Despite her efforts not to treat her Amish friend Sarah as an object of anthropological curiosity, Martha Moore Davis sometimes cannot help herself. "Sarah goes about living with assurance and peace," Davis writes, "always knowing how to comfort others in the midst of hardship." Words like "assurance" and "peace" should put us on guard, for they connote the kind of unmitigated admiration that white yuppies bring to exotic Others.

Davis means well. Doing doctoral research on Amish education in Iowa, she met Sarah Fisher, an Old Order Amish elementary school teacher. "Did she feel the unspoken bond between us that I did?" She discovered that Fisher kept a diary; Davis, too, had kept a diary! Fisher was kind enough to share her diary with Davis, and thus we have this book, which comprises excerpts from Fisher's diary, which is really a farmwife's feed calendar, interspersed with Amish recipes, sylvan photographs, and Davis's reflections.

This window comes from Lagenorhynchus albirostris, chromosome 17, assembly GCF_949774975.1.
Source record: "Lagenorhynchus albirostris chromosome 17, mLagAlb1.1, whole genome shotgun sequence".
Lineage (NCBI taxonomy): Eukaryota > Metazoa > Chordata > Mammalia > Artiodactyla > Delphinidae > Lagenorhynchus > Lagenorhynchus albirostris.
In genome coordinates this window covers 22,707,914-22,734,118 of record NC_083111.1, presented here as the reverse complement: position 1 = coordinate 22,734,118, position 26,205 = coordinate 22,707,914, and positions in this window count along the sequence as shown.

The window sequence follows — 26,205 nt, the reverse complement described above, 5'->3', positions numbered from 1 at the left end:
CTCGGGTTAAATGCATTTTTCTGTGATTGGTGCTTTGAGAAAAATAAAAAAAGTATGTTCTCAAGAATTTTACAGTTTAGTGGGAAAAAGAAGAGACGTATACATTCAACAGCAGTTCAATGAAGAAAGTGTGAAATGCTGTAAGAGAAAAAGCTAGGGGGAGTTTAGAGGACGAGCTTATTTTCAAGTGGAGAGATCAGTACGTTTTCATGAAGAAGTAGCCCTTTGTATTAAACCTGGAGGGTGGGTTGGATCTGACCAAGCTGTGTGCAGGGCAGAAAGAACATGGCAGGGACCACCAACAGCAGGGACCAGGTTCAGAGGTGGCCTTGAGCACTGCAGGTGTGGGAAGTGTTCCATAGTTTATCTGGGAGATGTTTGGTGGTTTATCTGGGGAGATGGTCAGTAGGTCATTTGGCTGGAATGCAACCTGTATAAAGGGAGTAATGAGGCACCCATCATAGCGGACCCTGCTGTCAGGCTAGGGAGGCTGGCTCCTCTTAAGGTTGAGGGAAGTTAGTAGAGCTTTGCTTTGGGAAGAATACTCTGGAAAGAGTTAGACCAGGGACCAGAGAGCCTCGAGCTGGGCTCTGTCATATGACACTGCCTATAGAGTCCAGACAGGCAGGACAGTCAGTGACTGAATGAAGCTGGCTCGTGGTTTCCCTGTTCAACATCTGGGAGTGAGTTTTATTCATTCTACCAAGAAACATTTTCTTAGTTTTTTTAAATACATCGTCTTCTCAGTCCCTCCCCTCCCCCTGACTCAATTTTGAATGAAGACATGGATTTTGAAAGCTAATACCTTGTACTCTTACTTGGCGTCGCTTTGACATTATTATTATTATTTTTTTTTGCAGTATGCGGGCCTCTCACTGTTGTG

The book is charming in places. We learn about Amish quilting rituals and agricultural cycles, and if one slogs through diary entries one is rewarded with a good sense of what the Amish quotidian existence must be like. But Davis's commentary tends toward the precious, and she never finds the fine line between appreciation and orientalization that better scholars of diaries, like Laurel Thatcher Ulrich and Nell Irvin Painter, locate so perfectly. She has no negative criticisms of Fisher whatsoever. Davis is neither journalist nor scholar, but unabashed cheerleader.

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